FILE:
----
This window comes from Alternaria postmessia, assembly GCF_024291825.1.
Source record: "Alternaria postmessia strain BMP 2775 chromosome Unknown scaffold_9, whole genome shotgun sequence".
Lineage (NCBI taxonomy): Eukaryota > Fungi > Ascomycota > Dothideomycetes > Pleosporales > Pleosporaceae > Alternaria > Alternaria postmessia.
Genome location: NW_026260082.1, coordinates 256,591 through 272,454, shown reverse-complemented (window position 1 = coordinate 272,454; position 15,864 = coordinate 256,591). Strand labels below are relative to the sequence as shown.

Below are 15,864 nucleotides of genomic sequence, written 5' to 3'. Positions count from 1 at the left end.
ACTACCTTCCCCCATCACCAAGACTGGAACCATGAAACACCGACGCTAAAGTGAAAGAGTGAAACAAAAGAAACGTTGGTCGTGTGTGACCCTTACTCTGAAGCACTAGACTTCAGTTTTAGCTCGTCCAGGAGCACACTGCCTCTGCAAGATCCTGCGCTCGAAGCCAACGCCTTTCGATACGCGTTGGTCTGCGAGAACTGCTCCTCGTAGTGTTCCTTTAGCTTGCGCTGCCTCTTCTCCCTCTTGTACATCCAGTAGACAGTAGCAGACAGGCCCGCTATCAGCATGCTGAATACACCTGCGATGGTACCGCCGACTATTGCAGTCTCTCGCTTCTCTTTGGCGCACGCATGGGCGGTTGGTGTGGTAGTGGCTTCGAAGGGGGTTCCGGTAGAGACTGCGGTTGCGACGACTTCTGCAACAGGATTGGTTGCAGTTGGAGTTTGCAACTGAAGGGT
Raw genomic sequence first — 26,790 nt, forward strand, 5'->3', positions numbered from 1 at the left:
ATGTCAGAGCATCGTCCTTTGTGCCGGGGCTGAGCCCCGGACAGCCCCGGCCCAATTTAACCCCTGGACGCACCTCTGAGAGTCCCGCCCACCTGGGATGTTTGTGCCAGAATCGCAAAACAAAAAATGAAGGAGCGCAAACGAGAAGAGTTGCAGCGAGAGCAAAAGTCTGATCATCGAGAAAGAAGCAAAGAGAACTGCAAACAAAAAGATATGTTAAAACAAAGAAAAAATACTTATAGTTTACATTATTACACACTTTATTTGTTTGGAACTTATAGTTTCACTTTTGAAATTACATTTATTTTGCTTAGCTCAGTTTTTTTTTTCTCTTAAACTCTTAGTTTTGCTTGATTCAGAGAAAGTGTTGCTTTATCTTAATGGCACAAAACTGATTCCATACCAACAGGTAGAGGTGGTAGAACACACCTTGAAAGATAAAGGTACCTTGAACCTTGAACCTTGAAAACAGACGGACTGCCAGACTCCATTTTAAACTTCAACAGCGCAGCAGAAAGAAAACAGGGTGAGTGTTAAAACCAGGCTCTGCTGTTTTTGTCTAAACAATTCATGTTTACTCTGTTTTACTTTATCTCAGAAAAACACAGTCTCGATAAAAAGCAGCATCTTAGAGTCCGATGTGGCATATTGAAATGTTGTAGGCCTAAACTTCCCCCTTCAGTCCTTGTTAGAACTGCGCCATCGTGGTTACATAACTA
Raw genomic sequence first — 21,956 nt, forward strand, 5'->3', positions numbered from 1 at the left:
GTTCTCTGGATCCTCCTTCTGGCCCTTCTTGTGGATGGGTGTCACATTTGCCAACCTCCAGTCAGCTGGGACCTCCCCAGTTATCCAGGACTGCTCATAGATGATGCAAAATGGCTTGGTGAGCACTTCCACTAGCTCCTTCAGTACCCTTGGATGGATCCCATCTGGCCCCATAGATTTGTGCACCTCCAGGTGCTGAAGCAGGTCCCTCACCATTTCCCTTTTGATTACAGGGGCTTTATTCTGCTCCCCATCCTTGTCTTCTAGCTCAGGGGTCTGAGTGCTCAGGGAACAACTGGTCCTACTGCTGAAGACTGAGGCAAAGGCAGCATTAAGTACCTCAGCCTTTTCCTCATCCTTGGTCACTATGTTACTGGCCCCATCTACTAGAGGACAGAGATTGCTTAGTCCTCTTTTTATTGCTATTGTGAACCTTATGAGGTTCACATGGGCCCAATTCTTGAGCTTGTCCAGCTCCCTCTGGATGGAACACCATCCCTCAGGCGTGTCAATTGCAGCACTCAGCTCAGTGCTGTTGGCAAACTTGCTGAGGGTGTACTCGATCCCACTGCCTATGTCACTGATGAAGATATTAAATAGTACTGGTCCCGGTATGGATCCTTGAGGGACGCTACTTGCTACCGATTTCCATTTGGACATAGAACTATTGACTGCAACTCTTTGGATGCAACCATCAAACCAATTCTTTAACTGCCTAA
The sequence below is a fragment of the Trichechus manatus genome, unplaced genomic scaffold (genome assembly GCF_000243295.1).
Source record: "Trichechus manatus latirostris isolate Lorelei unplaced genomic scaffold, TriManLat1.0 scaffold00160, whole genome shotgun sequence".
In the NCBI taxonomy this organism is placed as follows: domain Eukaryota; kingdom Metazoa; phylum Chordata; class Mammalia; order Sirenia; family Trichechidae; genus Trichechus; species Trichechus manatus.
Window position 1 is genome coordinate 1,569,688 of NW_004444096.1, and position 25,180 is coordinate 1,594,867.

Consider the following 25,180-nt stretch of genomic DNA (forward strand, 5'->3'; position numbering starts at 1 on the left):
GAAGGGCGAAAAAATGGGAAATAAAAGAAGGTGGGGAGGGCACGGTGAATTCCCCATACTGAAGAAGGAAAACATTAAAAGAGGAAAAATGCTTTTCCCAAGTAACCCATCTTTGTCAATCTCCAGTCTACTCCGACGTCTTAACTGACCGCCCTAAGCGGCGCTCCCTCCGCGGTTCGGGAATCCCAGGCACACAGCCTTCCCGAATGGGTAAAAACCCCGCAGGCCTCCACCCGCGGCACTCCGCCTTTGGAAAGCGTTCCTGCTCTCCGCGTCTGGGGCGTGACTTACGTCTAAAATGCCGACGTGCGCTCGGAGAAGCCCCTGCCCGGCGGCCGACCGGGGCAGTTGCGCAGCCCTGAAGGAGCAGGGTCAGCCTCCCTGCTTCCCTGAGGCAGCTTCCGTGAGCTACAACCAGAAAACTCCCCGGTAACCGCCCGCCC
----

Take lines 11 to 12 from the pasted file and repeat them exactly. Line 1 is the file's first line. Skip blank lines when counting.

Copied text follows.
The sequence below is a fragment of the Trichechus manatus genome, unplaced genomic scaffold (genome assembly GCF_000243295.1).
Source record: "Trichechus manatus latirostris isolate Lorelei unplaced genomic scaffold, TriManLat1.0 scaffold00160, whole genome shotgun sequence".